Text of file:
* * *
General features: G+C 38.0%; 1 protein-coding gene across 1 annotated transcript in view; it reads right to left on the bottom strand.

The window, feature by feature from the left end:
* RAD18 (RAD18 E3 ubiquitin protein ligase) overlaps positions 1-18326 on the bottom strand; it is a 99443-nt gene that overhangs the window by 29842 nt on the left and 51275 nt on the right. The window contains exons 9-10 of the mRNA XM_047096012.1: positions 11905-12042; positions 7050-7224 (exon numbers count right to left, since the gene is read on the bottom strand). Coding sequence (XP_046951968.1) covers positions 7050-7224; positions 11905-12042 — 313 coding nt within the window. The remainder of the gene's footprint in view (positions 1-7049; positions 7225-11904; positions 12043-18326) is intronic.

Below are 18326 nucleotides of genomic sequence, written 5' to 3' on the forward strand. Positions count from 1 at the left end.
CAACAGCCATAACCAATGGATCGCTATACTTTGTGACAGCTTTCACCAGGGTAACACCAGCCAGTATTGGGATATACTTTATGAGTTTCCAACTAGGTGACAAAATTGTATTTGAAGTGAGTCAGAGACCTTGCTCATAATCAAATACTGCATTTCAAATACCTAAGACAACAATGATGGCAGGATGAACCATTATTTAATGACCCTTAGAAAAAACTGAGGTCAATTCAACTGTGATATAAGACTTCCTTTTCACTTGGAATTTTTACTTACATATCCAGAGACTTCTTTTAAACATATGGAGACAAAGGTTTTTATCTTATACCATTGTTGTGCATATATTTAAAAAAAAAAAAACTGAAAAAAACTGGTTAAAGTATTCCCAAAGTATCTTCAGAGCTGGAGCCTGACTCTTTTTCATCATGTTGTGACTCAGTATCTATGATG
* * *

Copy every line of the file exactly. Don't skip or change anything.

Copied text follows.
General features: G+C 38.0%; 1 protein-coding gene across 1 annotated transcript in view; it reads right to left on the bottom strand.

The window, feature by feature from the left end:
* RAD18 (RAD18 E3 ubiquitin protein ligase) overlaps positions 1-18326 on the bottom strand; it is a 99443-nt gene that overhangs the window by 29842 nt on the left and 51275 nt on the right. The window contains exons 9-10 of the mRNA XM_047096012.1: positions 11905-12042; positions 7050-7224 (exon numbers count right to left, since the gene is read on the bottom strand). Coding sequence (XP_046951968.1) covers positions 7050-7224; positions 11905-12042 — 313 coding nt within the window. The remainder of the gene's footprint in view (positions 1-7049; positions 7225-11904; positions 12043-18326) is intronic.

Below are 18326 nucleotides of genomic sequence, written 5' to 3' on the forward strand. Positions count from 1 at the left end.
CAACAGCCATAACCAATGGATCGCTATACTTTGTGACAGCTTTCACCAGGGTAACACCAGCCAGTATTGGGATATACTTTATGAGTTTCCAACTAGGTGACAAAATTGTATTTGAAGTGAGTCAGAGACCTTGCTCATAATCAAATACTGCATTTCAAATACCTAAGACAACAATGATGGCAGGATGAACCATTATTTAATGACCCTTAGAAAAAACTGAGGTCAATTCAACTGTGATATAAGACTTCCTTTTCACTTGGAATTTTTACTTACATATCCAGAGACTTCTTTTAAACATATGGAGACAAAGGTTTTTATCTTATACCATTGTTGTGCATATATTTAAAAAAAAAAAAACTGAAAAAAACTGGTTAAAGTATTCCCAAAGTATCTTCAGAGCTGGAGCCTGACTCTTTTTCATCATGTTGTGACTCAGTATCTATGATG